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Palestinian govt resigns ahead of elections

Palestinian premier Salam Fayyad on Monday resigned and dissolved his cabinet in a major political shake-up ahead of Palestinian elections to be held by September.

world Updated: Feb 14, 2011 15:32 IST

Palestinian premier Salam Fayyad on Monday resigned and dissolved his cabinet in a major political shake-up ahead of Palestinian elections to be held by September.

The move, which was announced during an early-morning cabinet meeting in the West Bank city of Ramallah, has been on the cards since the end of November, but was delayed by the popular uprisings in Tunisia and Egypt, officials said.

"Dr Fayyad told the ministerial council that our government has resigned," the minister said, speaking on condition of anonymity.

Immediately afterwards, Fayyad went to Palestinian president Mahmud Abbas to present him with the official later of resignation, a senior official said.

"Fayyad went to Abu Mazen to inform him and they're still meeting," he said, speaking on condition of anonymity and referring to Abbas by his nom-de-guerre.

He added that there would be an official statement after the meeting.

Plans to reshuffle the cabinet had been announced by Abbas in late November, when he confirmed that Fayyad would keep the post which he has held since 2007.

Abbas was expected to ask Fayyad to immediately begin work on forming the first new government since May 2009, which will be tasked with pushing through the final stages of the premier's two-year plan for building the institutions of state -- due to be completed by August.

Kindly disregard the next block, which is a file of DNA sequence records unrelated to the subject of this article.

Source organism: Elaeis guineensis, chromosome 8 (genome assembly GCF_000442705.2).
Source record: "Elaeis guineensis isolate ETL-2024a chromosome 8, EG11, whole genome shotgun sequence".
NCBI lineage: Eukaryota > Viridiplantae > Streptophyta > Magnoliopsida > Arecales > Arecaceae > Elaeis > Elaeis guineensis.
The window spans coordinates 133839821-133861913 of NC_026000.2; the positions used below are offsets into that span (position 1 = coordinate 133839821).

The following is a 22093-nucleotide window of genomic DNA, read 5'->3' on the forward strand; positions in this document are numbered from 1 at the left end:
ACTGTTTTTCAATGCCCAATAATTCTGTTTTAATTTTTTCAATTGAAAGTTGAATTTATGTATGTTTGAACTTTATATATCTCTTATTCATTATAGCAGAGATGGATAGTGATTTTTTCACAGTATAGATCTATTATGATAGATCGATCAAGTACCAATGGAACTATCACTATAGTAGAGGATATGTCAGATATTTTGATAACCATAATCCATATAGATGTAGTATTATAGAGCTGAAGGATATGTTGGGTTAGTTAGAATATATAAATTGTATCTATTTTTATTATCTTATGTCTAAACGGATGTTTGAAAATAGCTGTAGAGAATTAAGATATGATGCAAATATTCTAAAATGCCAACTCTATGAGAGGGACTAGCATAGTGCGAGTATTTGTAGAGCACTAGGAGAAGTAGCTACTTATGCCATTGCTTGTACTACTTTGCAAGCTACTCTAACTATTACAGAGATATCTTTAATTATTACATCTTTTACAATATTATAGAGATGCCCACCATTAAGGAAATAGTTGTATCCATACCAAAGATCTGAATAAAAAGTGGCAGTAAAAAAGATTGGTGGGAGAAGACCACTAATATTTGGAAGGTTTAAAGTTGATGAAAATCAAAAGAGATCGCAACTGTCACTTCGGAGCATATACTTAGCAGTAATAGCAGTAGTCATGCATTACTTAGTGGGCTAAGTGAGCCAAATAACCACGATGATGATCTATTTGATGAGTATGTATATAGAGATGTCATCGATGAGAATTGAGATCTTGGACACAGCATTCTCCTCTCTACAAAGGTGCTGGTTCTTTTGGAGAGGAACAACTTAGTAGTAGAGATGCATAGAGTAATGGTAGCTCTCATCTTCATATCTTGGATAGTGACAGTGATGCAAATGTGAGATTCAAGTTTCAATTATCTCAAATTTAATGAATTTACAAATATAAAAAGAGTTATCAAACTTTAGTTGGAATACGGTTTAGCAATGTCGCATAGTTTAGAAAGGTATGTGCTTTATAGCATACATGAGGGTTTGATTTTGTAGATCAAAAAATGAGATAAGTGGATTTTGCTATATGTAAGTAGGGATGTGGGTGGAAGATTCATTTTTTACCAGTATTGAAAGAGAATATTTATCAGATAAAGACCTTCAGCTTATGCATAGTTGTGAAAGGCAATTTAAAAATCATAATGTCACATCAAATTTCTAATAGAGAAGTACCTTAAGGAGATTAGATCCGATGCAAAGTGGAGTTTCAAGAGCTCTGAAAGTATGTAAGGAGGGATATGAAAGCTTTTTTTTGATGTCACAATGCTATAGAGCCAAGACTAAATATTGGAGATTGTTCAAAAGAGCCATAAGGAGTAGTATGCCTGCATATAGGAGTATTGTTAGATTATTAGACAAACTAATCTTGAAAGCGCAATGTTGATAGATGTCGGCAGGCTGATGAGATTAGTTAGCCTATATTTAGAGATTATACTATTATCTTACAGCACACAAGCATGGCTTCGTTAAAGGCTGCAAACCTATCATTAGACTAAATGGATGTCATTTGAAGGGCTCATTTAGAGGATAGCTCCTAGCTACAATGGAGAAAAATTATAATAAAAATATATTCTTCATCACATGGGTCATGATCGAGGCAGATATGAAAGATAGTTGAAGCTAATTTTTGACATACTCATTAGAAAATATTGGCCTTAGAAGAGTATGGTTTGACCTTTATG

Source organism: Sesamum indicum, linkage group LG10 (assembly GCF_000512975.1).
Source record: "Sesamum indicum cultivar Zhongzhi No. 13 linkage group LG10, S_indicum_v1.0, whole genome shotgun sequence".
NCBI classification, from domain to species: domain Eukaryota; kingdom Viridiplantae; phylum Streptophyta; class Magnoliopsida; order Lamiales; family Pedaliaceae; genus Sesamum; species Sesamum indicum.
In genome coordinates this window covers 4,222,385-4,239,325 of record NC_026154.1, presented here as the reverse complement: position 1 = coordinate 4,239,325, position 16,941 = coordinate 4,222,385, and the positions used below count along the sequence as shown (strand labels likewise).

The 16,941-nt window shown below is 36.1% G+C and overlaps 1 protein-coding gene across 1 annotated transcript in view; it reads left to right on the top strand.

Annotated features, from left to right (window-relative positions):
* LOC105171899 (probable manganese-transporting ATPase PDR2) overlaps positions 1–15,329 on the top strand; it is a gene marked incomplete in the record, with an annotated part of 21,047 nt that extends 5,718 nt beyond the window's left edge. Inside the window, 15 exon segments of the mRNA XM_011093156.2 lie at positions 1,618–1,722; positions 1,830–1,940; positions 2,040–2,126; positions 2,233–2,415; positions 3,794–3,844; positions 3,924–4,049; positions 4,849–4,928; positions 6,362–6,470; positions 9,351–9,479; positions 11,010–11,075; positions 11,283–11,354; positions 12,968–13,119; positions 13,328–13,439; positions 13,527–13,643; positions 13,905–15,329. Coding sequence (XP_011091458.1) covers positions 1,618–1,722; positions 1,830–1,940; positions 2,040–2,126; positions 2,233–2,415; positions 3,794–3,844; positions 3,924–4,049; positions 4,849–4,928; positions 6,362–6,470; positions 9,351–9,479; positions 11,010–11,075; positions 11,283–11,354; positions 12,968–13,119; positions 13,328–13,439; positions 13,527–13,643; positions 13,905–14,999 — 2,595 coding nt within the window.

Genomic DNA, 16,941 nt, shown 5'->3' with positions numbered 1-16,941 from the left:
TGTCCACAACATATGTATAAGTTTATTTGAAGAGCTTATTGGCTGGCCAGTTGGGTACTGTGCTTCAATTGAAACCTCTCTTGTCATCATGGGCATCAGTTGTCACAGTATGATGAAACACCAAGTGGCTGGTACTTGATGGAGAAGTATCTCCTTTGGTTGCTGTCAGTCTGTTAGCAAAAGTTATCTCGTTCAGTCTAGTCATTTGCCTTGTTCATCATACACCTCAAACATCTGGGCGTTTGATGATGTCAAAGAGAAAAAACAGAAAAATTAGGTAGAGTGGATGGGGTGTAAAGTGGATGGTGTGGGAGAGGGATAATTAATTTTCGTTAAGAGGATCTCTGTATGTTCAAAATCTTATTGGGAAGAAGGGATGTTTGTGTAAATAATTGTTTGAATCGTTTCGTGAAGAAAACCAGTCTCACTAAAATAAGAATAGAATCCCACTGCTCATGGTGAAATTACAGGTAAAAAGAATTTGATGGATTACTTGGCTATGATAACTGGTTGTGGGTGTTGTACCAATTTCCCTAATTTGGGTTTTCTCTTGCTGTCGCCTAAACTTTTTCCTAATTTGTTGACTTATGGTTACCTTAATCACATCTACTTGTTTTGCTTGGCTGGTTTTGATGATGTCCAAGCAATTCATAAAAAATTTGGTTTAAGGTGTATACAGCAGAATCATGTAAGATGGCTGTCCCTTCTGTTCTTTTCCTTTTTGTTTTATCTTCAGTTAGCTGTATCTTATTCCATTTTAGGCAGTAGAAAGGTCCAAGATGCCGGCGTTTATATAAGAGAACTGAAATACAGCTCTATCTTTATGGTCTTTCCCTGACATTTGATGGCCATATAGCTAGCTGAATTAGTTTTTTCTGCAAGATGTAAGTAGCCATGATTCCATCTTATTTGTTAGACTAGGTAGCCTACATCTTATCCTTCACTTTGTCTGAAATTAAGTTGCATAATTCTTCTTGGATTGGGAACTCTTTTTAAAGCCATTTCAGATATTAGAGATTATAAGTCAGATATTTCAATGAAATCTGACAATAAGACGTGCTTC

The new government will also have to tackle plans for holding presidential and parliamentary elections by September -- a deadline which was announced on Saturday by the executive committee of the Palestine Liberation Organisation (PLO).

Last week, the cabinet also approved plans to hold local elections on July 9, in what will be the first time Palestinians have gone to the polls since 2006.

But both announcements were firmly rejected by Gaza's Hamas rulers, who have been locked in years of bitter rivalry with the Ramallah-based Palestinian Authority of Abbas, which is dominated by the secular Fatah movement.

"This procedure is invalid because president Abbas has no legitimacy and is not fit to organise such elections," Hamas spokesman Fawzi Barhum said on Saturday.

Hamas, which took over the Gaza Strip in 2007 and kicked out Fatah forces after a week of bloody street battles, has refused to recognise the authority of Abbas since his term as president ended in January 2009.

His term was indefinitely extended until new elections in a bid to avoid a political vacuum.

But, since then Hamas's refusal to participate in or recognise elections called by Abbas has torpedoed plans to hold a general election in January 2010 and local elections in July.

The Islamist group's intransigence is likely to mean elections will only be held in the West Bank.

Attempts to reconcile the two warring movements, which were spearheaded by Egypt, have so far led nowhere, with a resolution of the dispute looking even more remote after the overthrow of president Hosni Mubarak on Friday.

Mubarak and his administration had been key players in the attempts to broker a solution between Hamas and Fatah until the overthrow of the regime last week following 18 days of massive public protest.

Also at the weekend, Saeb Erakat tendered his resignation as chief Palestinian negotiator after the leak of thousands of secret peace talks documents to Al-Jazeera.

The files, dubbed The Palestine Papers, revealed a series far-reaching Palestinian concessions on the sensitive subjects of Jerusalem and refugees.

Erakat said he was standing down not because of the contents of the papers but because he was assuming "responsibility for the theft of documents from his office" which he claimed had been "deliberately" tampered with.